The Catcher in the Rye by J.D. Salinger
Since his debut in 1951 as The Catcher in the Rye, Holden Caulfield has been synonymous with “cynical adolescent.” Holden narrates the story of a couple of days in his sixteen-year-old life, just after he’s been expelled from prep school, in a slang that sounds edgy even today and keeps this novel on banned book lists. His constant wry observations about what he encounters, from teachers to phonies (the two of course are not mutually exclusive) capture the essence of the eternal teenage experience of alienation.
I don’t know what I was expecting when I picked this book up. I didn’t read the synopsis so I had no idea what it was about. And this book actually surprised me.
The first person narrative was really surprising to me. I wasn’t expecting that at all.
I found the main character a little annoying and I didn’t really like how the male characters referred to women. I didn’t like how they talked to women. It was a little degrading. But the book was first published 1951 so it’s not that surprising. Disappointing but not surprising.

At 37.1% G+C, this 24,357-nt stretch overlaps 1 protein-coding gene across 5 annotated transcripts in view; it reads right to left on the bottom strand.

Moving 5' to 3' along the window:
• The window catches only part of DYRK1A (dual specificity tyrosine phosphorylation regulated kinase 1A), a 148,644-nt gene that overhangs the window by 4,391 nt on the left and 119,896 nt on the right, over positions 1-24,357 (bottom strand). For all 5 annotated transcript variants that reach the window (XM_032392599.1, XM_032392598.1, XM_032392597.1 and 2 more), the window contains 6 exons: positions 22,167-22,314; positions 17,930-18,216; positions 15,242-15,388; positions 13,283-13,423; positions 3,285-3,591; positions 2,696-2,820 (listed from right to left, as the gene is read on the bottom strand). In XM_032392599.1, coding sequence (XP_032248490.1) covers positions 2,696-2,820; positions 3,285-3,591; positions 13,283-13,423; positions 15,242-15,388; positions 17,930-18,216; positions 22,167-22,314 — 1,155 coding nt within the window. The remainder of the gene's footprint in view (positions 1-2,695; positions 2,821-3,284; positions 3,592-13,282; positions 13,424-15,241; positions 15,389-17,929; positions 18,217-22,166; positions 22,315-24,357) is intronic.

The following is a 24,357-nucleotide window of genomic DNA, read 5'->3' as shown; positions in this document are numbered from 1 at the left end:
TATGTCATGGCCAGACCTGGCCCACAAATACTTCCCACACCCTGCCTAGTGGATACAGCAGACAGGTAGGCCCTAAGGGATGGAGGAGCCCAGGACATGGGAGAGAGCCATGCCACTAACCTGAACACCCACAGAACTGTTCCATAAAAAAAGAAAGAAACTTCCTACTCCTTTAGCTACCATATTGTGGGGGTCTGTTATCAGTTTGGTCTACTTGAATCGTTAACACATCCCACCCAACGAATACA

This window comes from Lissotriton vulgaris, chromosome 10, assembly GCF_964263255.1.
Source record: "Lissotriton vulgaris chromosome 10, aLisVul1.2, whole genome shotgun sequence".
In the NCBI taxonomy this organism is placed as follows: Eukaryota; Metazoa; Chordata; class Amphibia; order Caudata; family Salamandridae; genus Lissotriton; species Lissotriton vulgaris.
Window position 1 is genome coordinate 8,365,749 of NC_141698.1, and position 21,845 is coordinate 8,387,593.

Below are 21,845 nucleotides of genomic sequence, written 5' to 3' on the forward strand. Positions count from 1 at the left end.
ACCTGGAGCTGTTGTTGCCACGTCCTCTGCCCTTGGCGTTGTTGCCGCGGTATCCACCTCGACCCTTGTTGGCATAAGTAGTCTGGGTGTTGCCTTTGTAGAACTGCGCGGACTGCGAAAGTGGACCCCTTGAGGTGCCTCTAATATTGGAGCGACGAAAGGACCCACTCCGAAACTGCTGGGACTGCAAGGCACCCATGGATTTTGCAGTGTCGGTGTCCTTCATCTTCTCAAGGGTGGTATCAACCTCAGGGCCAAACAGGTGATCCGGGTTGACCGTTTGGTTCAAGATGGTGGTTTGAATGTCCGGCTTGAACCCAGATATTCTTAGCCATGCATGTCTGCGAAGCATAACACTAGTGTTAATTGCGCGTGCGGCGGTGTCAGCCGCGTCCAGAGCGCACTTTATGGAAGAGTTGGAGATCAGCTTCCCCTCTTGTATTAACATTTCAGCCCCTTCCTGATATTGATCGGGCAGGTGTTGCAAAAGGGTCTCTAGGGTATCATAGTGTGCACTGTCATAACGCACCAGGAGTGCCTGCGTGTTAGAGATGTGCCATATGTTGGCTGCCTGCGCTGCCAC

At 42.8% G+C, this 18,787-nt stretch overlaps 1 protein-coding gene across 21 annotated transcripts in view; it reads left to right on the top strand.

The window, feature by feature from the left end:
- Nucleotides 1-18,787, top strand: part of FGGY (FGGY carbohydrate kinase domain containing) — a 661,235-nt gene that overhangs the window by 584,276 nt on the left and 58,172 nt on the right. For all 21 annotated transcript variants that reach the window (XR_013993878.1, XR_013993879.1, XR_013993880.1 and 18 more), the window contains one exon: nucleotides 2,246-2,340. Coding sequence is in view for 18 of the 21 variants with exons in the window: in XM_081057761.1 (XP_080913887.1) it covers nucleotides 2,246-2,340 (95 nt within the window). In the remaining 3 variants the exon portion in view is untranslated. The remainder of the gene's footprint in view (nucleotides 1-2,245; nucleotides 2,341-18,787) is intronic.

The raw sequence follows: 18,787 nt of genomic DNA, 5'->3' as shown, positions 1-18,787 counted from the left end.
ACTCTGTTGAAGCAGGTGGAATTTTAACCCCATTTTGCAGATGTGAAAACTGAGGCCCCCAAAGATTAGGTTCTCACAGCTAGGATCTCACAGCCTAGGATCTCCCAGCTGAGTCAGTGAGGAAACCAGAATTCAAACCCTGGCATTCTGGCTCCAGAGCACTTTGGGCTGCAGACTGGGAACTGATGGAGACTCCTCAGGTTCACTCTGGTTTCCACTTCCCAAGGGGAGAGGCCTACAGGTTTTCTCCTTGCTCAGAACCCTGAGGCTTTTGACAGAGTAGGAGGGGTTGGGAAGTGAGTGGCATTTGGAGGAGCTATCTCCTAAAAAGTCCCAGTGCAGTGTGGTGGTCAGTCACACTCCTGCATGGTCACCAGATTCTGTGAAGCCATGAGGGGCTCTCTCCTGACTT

I felt like noting really happened in this book. It was a story not a tale. There was no real plot, no climax.
Overall, I can see why some people love this book. I can also see why some people hate it.
For me, it was way better than I thought it was going to be but it’s not one of my favorites. If it hadn’t been mildly degrading to women, I would have liked it a lot more. But it was and it really impacted how I felt about the book. However, I can definitely see myself rereading this book in a couple of years.
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